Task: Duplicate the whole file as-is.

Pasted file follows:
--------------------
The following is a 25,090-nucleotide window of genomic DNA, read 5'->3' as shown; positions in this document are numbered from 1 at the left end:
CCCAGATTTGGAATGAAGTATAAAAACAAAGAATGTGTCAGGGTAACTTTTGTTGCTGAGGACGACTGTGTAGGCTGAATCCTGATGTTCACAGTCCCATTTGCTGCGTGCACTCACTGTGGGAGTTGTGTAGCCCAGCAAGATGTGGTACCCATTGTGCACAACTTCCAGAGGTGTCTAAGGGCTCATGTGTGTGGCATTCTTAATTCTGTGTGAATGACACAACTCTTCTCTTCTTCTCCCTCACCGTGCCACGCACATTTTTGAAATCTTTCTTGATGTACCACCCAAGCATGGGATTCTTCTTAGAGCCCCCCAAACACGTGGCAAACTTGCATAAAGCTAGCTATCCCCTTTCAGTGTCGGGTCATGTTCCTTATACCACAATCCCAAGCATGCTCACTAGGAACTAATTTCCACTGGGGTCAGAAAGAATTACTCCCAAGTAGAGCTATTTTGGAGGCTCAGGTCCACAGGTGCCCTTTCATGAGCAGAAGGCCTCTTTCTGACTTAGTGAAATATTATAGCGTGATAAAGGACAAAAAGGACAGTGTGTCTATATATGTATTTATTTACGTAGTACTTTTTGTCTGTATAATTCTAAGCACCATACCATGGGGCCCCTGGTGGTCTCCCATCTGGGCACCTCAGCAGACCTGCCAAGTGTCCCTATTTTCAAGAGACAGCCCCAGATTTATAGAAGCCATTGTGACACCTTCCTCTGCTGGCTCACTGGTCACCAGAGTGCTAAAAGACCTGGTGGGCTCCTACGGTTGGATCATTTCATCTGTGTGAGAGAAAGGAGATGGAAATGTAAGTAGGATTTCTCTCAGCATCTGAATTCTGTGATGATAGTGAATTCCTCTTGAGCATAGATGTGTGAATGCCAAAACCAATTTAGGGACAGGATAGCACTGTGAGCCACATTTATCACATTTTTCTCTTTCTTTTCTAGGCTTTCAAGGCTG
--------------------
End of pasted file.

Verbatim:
The following is a 25,090-nucleotide window of genomic DNA, read 5'->3' as shown; positions in this document are numbered from 1 at the left end:
CCCAGATTTGGAATGAAGTATAAAAACAAAGAATGTGTCAGGGTAACTTTTGTTGCTGAGGACGACTGTGTAGGCTGAATCCTGATGTTCACAGTCCCATTTGCTGCGTGCACTCACTGTGGGAGTTGTGTAGCCCAGCAAGATGTGGTACCCATTGTGCACAACTTCCAGAGGTGTCTAAGGGCTCATGTGTGTGGCATTCTTAATTCTGTGTGAATGACACAACTCTTCTCTTCTTCTCCCTCACCGTGCCACGCACATTTTTGAAATCTTTCTTGATGTACCACCCAAGCATGGGATTCTTCTTAGAGCCCCCCAAACACGTGGCAAACTTGCATAAAGCTAGCTATCCCCTTTCAGTGTCGGGTCATGTTCCTTATACCACAATCCCAAGCATGCTCACTAGGAACTAATTTCCACTGGGGTCAGAAAGAATTACTCCCAAGTAGAGCTATTTTGGAGGCTCAGGTCCACAGGTGCCCTTTCATGAGCAGAAGGCCTCTTTCTGACTTAGTGAAATATTATAGCGTGATAAAGGACAAAAAGGACAGTGTGTCTATATATGTATTTATTTACGTAGTACTTTTTGTCTGTATAATTCTAAGCACCATACCATGGGGCCCCTGGTGGTCTCCCATCTGGGCACCTCAGCAGACCTGCCAAGTGTCCCTATTTTCAAGAGACAGCCCCAGATTTATAGAAGCCATTGTGACACCTTCCTCTGCTGGCTCACTGGTCACCAGAGTGCTAAAAGACCTGGTGGGCTCCTACGGTTGGATCATTTCATCTGTGTGAGAGAAAGGAGATGGAAATGTAAGTAGGATTTCTCTCAGCATCTGAATTCTGTGATGATAGTGAATTCCTCTTGAGCATAGATGTGTGAATGCCAAAACCAATTTAGGGACAGGATAGCACTGTGAGCCACATTTATCACATTTTTCTCTTTCTTTTCTAGGCTTTCAAGGCTG